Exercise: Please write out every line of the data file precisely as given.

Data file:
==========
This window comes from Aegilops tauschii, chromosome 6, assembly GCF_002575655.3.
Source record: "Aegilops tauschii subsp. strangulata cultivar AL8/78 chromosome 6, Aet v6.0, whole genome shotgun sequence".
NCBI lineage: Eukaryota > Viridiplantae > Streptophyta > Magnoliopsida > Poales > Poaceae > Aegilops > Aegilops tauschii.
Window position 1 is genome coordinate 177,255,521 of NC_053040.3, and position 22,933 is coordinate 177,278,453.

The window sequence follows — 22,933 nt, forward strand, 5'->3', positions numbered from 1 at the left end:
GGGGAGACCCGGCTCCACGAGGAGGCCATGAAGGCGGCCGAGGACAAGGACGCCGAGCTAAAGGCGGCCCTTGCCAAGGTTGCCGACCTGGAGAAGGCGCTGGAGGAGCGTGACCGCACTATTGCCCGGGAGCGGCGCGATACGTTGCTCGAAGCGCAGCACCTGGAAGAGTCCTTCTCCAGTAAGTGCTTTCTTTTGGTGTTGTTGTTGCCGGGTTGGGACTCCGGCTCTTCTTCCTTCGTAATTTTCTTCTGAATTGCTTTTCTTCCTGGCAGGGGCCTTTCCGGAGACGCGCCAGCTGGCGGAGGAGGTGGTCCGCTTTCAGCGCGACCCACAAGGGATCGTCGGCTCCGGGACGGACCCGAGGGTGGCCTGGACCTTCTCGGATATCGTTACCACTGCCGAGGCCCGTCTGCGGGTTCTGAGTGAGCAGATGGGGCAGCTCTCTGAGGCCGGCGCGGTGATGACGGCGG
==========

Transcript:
This window comes from Aegilops tauschii, chromosome 6, assembly GCF_002575655.3.
Source record: "Aegilops tauschii subsp. strangulata cultivar AL8/78 chromosome 6, Aet v6.0, whole genome shotgun sequence".
NCBI lineage: Eukaryota > Viridiplantae > Streptophyta > Magnoliopsida > Poales > Poaceae > Aegilops > Aegilops tauschii.
Window position 1 is genome coordinate 177,255,521 of NC_053040.3, and position 22,933 is coordinate 177,278,453.

The window sequence follows — 22,933 nt, forward strand, 5'->3', positions numbered from 1 at the left end:
GGGGAGACCCGGCTCCACGAGGAGGCCATGAAGGCGGCCGAGGACAAGGACGCCGAGCTAAAGGCGGCCCTTGCCAAGGTTGCCGACCTGGAGAAGGCGCTGGAGGAGCGTGACCGCACTATTGCCCGGGAGCGGCGCGATACGTTGCTCGAAGCGCAGCACCTGGAAGAGTCCTTCTCCAGTAAGTGCTTTCTTTTGGTGTTGTTGTTGCCGGGTTGGGACTCCGGCTCTTCTTCCTTCGTAATTTTCTTCTGAATTGCTTTTCTTCCTGGCAGGGGCCTTTCCGGAGACGCGCCAGCTGGCGGAGGAGGTGGTCCGCTTTCAGCGCGACCCACAAGGGATCGTCGGCTCCGGGACGGACCCGAGGGTGGCCTGGACCTTCTCGGATATCGTTACCACTGCCGAGGCCCGTCTGCGGGTTCTGAGTGAGCAGATGGGGCAGCTCTCTGAGGCCGGCGCGGTGATGACGGCGG